As oil continues to leak into the Gulf of Mexico, industry insiders and outsiders alike are finding ways to help clean up the spill with unusual ideas and products.

From granules that can soak up ten times their weight in oil, to hair and fur trimmings, various methods are being used to clean up oil in the water and on land.

“It’s very disheartening to see what’s happened to our waters and our shores,” said Darrell Roberts, CEO of Wal-Tech Valve in Mobile.

Roberts worked for Chevron’s refinery in Pascagoula, Miss. for 25 years and is familiar with oil service products and spill procedures. Roberts is a major proponent of a product called “Recoverit,” which he believes is the key to cleaning up the Gulf Coast.

Recoverit is a material that comes in the form of granules that can absorb 10 times their weight in oil and hydrocarbon contamination, according to the product website.

Wayne Cook, distributor of the product in the U.S., explained the Recoverit technology allows for a sustainable way to clean up and reuse the oil.

Cook said with a lot of traditional clean up methods, the contaminate is simply moved from one place to the next. One of the main benefits of Recoverit is it creates a whole system of reuse in which contaminate and product can be recycled instead of being sent to a landfill.

“To me that’s the biggest advantage of the product,” Cook said, “how green it really is.”

Roberts explained one of the biggest obstacles to promoting the product in the industry is set standards and processes used to deal with this type of situation.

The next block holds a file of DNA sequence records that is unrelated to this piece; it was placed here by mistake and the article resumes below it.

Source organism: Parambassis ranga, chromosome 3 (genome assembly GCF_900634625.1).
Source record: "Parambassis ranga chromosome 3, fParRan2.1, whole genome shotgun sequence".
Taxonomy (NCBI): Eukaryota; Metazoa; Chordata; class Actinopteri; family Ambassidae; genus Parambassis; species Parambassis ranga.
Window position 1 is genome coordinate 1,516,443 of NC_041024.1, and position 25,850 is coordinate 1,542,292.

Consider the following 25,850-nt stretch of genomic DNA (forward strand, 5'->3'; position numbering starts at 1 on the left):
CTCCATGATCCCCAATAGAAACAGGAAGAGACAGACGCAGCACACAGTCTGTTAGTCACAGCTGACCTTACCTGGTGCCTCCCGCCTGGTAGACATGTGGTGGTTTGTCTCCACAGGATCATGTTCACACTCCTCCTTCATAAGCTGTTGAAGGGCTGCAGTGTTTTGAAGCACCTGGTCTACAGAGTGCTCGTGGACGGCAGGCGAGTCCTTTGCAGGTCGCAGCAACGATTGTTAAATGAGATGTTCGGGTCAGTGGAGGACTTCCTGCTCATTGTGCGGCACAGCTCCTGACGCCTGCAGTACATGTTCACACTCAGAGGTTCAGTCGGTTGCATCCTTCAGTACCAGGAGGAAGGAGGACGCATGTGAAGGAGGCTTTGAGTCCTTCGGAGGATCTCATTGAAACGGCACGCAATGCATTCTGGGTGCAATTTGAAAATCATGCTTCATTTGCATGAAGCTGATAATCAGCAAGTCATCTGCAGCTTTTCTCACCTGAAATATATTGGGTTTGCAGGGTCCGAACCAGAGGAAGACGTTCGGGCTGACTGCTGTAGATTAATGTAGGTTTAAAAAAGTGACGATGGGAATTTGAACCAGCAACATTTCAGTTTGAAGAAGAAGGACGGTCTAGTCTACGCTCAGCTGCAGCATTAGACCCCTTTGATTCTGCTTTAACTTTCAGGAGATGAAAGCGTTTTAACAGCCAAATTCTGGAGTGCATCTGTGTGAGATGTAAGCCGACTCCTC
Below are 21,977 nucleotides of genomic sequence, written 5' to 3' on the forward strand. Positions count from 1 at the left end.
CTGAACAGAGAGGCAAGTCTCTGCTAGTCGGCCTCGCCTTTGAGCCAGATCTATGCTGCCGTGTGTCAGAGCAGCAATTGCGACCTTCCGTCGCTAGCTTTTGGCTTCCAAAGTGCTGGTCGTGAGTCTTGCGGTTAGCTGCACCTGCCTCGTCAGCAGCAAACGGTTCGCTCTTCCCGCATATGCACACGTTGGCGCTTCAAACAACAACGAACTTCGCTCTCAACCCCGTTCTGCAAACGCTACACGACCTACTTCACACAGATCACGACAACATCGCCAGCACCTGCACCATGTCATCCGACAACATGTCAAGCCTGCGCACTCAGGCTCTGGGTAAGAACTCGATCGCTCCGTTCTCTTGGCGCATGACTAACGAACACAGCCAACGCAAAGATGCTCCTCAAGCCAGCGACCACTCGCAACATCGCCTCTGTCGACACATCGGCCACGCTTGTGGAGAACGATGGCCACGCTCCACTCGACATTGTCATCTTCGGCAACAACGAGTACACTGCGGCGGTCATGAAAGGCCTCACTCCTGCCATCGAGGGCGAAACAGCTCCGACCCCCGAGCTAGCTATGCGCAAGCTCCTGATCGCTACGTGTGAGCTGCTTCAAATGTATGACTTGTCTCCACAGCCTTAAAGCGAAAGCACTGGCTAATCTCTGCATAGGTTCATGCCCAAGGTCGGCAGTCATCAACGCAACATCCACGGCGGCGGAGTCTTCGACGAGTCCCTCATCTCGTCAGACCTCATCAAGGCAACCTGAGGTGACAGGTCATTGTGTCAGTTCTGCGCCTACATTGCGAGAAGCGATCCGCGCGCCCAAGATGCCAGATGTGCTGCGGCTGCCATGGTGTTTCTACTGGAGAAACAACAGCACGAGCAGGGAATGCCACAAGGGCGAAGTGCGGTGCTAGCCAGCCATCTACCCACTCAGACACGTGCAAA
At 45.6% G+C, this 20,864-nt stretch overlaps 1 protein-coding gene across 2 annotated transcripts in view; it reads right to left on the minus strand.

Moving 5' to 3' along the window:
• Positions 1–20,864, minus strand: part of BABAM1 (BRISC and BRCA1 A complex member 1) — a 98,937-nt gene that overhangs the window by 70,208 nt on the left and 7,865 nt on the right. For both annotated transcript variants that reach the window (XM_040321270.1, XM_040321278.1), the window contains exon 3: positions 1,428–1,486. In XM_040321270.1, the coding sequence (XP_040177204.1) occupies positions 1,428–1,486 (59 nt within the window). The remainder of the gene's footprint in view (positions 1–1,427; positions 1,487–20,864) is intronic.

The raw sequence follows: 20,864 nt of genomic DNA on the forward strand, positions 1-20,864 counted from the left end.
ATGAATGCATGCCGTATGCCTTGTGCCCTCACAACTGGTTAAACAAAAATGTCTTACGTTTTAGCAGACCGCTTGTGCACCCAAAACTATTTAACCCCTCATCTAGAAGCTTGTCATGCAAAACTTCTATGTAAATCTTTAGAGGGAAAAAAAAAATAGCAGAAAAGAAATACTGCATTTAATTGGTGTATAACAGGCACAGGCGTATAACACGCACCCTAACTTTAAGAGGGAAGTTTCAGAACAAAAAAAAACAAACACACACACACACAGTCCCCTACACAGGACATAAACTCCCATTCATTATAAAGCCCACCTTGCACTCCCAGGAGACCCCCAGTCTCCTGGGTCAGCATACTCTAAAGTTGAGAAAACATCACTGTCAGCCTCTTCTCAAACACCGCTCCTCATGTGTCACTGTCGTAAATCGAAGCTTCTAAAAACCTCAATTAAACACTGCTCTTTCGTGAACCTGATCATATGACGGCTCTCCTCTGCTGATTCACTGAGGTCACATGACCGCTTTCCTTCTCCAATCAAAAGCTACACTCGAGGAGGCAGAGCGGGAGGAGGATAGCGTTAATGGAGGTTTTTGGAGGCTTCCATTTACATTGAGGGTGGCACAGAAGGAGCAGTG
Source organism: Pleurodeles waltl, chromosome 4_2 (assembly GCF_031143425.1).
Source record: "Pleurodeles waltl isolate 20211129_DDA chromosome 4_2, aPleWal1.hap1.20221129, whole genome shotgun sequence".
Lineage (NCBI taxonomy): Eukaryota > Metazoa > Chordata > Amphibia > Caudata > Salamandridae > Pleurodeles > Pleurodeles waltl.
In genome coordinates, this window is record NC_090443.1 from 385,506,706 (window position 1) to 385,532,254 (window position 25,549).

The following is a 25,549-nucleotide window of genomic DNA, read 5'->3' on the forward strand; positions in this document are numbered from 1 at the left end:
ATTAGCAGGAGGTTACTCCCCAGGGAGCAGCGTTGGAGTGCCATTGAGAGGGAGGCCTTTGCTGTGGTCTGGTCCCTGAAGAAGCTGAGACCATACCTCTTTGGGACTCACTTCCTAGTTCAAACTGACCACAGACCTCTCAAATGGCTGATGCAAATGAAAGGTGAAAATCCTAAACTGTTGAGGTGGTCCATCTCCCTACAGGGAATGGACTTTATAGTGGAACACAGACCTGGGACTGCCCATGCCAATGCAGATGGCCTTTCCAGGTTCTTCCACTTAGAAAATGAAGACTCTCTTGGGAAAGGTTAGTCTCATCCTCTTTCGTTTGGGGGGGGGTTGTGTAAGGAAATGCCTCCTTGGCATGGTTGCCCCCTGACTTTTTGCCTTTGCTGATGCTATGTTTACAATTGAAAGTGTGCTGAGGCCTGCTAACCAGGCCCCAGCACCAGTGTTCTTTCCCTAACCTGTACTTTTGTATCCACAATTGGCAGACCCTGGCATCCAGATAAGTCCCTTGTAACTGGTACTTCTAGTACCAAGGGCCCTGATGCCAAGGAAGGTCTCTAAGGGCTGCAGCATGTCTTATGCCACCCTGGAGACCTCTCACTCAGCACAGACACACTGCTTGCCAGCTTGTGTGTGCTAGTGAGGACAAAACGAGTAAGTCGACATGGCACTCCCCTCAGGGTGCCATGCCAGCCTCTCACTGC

“In the oil business, there’s established products and processes in place, and so it’s very difficult to bring a new product to market,” Roberts said.

Another method being used to separate some of the oil from coastal waters is being promoted by nonprofit organizations, like Matter of Trust based in San Francisco, Calif. and the Sunshine and Shores Foundation based in Destin, Fla.

Both organizations are mobilizing efforts to create “booms” out of hair, fur, fleece and other fibers.

Christina Lynch is the manager at Dillard’s Salon and Spa in Colonial Mall and said donating hair is the simplest thing to do because it just has to be swept up and put in a box to be sent to boom-making sites.

“It kind of hits home a little bit when it’s something that is close to you,” Lynch said, when asked why it’s important to help in the efforts to clean up the spill. She said the proximity of Auburn to the Gulf is enough reason to do what they can to help.

Lynch explained the organizations involved in making the booms contacted local salons and hairdressers to get as much hair donated to the cause as possible.

Volunteer effort is now needed to make the booms, Lynch said. Anyone interested in helping with this cause can get more information at or

All of the efforts, whether small or large, are helping to combat the situation in the Gulf, but the oil leak continues to contaminate the water.

“It’s like washing your hands and sticking them back in the mud,” Roberts said, adding that the leak needs to be dealt with first and foremost so the cleanup can be as effective as possible.

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